Uniting Church Sketty ‘Worship from Home’ for Easter Sunday 2020

Prepared with you in my thoughts, by Rev Leslie

You may like to have to hand a small cup of juice and a small piece of bread (or perhaps a cup of tea and a piece of chocolate!?).  This isn’t Holy Communion as such, but a recognition that God comes to us in the ordinary things of everyday life.

Call to worship

As we come to worship, you might like to have a time of silence and light a candle.  Then join with millions around the world with these words of exclamation:

Christ is risen, he is risen indeed.  Alleluia!

Hymn StF 298 Christ the Lord is risen today


Resurrection God, you offer life overcoming death, love overcoming emptiness, light overcoming darkness.

I give you thanks for the hundred small and powerful ways I experience resurrection every day.

Thank you for Jesus, who shows us how to live as a resurrection people, putting to death the self-centredness, apathy, destructiveness and cynicism that is so often within us.

For those times when I have failed to challenge the things of death, the political systems, relationships, selfish desires, I am sorry.

For those times when I have failed to resist death and ignored your call to live the life you have given me, I am sorry.

I trust that you forgive me, I hear your forgiveness and I am so grateful that you have come to show me your face.  Amen

Reading:  Matthew 28: 1-10

A short reflection on the reading

It seems that every year, one thing I try to make abundantly clear, is that the resurrection is more than a historical event that happened to Jesus 2000 years ago.  We miss the point, I think, when we make the resurrection an intellectual exercise which focuses only on details and questions of evidence.

Because Easter Sunday is so much more than that.  Perhaps this year, that is even more clear to us than it ever has been before.

Whilst we are surrounded by death (with the numbers dying of Covid-19 predicted to peak this Easter weekend), we are nonetheless called to live with hope and trust.  We are called to live as Easter People.  Whilst we cannot come together in church, we are called to be the church, witnessing to the message of Easter.  And what is that message?

At its heart, Easter is a message of protest against all that that would bring death and destruction, against all that would seek to suppress life.

Easter is the doctor working selflessly and tirelessly in intensive care to treat patients sick with coronavirus, risking his own life, separated from his wife and young children for fear of infecting them.  That is Easter.  It is generous life in the face of death.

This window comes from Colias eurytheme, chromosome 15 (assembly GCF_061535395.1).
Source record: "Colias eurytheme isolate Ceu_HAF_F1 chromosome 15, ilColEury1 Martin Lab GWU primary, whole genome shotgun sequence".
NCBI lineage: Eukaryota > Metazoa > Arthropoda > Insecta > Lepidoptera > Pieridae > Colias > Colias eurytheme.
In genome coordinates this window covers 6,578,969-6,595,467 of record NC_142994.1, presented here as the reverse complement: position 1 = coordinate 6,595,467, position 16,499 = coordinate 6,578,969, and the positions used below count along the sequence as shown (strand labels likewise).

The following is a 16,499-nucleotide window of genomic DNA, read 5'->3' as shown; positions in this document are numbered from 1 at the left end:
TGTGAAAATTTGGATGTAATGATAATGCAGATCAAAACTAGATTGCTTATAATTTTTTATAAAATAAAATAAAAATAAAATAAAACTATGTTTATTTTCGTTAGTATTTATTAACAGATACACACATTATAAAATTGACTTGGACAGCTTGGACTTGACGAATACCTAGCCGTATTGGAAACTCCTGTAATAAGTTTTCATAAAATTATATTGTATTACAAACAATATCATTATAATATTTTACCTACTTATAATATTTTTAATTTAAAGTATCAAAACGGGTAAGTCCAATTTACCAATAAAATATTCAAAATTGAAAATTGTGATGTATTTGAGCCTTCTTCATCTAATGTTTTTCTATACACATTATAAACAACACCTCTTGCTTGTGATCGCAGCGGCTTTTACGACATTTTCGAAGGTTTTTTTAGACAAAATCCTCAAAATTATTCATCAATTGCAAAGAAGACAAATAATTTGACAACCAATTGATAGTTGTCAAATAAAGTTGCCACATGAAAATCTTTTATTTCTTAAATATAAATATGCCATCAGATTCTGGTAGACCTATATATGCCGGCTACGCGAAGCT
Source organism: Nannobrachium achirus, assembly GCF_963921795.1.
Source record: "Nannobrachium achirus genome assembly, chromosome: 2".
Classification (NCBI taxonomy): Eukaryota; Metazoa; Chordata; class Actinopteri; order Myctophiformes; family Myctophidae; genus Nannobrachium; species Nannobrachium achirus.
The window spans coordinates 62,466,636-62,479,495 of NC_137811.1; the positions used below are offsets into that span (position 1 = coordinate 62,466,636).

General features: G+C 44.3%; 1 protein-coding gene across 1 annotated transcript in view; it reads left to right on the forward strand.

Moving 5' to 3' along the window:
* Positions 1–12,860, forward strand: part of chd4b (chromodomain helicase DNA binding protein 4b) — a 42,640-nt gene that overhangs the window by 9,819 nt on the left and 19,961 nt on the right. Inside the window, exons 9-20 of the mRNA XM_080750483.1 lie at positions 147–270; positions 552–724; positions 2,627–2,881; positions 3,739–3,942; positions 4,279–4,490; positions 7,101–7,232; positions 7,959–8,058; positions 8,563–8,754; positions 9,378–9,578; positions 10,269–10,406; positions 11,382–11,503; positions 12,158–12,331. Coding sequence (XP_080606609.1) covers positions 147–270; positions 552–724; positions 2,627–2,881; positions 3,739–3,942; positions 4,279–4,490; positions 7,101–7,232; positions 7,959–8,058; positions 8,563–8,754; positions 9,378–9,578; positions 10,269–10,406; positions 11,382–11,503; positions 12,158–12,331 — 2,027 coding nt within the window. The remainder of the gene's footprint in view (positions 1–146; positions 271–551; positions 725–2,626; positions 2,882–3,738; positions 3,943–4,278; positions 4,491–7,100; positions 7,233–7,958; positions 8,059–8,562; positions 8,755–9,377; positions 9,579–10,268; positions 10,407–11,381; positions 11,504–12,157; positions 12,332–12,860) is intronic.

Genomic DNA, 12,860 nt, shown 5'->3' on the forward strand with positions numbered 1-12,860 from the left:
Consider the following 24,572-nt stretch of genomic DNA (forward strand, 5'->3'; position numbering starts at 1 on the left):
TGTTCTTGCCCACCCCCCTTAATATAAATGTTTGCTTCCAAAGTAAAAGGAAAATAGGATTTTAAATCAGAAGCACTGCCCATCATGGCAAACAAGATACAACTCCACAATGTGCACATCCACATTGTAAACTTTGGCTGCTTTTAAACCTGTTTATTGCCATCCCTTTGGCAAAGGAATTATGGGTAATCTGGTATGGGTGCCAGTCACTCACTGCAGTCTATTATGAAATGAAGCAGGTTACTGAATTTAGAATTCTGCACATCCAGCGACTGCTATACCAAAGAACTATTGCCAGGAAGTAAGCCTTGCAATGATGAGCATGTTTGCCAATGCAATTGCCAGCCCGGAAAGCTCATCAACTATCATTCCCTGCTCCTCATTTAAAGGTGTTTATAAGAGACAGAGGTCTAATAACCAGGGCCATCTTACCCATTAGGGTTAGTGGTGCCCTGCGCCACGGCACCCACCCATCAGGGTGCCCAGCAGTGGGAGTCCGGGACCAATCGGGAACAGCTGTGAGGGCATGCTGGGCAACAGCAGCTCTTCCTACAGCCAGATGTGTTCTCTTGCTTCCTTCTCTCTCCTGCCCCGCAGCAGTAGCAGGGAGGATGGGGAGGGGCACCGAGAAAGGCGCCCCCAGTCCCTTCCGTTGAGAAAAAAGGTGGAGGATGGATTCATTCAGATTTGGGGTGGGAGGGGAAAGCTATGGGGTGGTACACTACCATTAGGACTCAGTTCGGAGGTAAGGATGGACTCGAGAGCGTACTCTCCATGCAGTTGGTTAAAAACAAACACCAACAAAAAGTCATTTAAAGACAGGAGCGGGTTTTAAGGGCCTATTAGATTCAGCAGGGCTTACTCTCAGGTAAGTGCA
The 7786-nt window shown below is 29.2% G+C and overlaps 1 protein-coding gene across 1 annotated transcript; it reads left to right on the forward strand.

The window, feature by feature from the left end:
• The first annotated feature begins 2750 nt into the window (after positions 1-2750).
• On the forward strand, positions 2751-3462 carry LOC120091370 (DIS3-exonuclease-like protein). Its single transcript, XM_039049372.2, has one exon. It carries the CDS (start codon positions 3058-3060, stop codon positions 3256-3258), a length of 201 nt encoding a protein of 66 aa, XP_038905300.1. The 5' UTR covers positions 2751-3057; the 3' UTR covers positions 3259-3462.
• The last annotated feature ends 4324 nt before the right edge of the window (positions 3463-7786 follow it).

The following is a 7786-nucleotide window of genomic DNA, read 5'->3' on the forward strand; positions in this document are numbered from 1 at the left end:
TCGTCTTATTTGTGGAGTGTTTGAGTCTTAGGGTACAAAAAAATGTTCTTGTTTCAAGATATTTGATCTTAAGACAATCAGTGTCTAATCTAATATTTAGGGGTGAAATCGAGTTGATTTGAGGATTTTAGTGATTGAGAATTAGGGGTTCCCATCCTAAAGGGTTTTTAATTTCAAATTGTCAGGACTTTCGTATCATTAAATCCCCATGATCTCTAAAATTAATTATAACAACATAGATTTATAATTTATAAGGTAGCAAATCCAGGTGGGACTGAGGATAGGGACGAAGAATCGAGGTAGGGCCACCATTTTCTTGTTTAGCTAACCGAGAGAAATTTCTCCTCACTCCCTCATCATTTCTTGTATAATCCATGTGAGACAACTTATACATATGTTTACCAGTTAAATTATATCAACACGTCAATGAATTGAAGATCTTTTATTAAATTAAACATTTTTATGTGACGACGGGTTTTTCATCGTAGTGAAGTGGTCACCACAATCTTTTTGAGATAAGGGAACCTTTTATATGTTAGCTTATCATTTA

Easter is a young journalist from Northern Ireland, shot dead by terrorists but whose message of inclusion for the LGBTQI+ community continues to echo after her death. That is Easter, it is passionate.

Easter is the welcome we offer refugees who leave behind their home, fleeing violence and conflict.  Easter is the projects and shelters that support the vulnerable and the homeless.  That is Easter, it is the open arms of welcome.

Easter is the force of climate change protestors, trying to alert us all to the climate catastrophe about to happen, being arrested in their pursuit of the truth. That is Easter, it recognises truth.

It is crucial that Easter Sunday is not allowed to become just an interesting academic exercise.  Easter is in our midst, in every community, and in every life, even as we struggle with death.  For the beauty of resurrection is that death is not so much destroyed but transformed.

And so, as we celebrate resurrection this Sunday, we are also called to live resurrection in our own lives.  This means that God is challenging us to face the death within us – the self-centredness, apathy, destructiveness and cynicism that keep others from life – and allow it to be transformed into life.

It also means that we be prepared to bring life to others wherever we can through our compassion, hospitality, listening, giving, friendship and involvement.  When we become aware of how our actions bring life and death to others, we will find ourselves making different choices.

It is these choices that make us Easter People.  It is these choices that mean we can say with our lives and not just our lips:  Alleluia! Christ is risen!  He is risen indeed!  Alleluia!

Hymn StF 313 Thine be the glory

Pause and be still for a few moments in prayer

  • Consider what Jesus’ outstretched arms might be saying to YOU.
  • Bring to mind people and situations known to you, and offer your thoughts to God.

Your response

As part of your response to the resurrection, to the gospel reading, to the prayers and thoughts we’ve shared together (although apart), you might like to:

  • Complete your Holy Week Prayer Doodle, by filling the cross with words and images of hope and beauty.
  • Partake of the juice and bread or tea and chocolate (or whatever), remembering all the times that you have celebrated Holy Communion on Easter Sunday, and recall for yourself, the central story of our faith, with the knowledge that God is to be found in the ordinary and every day.  And pray that you will have eyes to see and hears to hear!

Final Prayer

At a time like this, when the triumph of death seems inevitable and the suffering around us makes us want to turn away, we commit to resurrection.

Lord of life, you walk this journey with us and through us.  Lead us to risk, to grow, and to tread the path you have opened for us.

In your resurrected glory,

May we know the power of your life;

May we turn away from death;

And may we become agents of resurrection,

Where ever we find ourselves.  Amen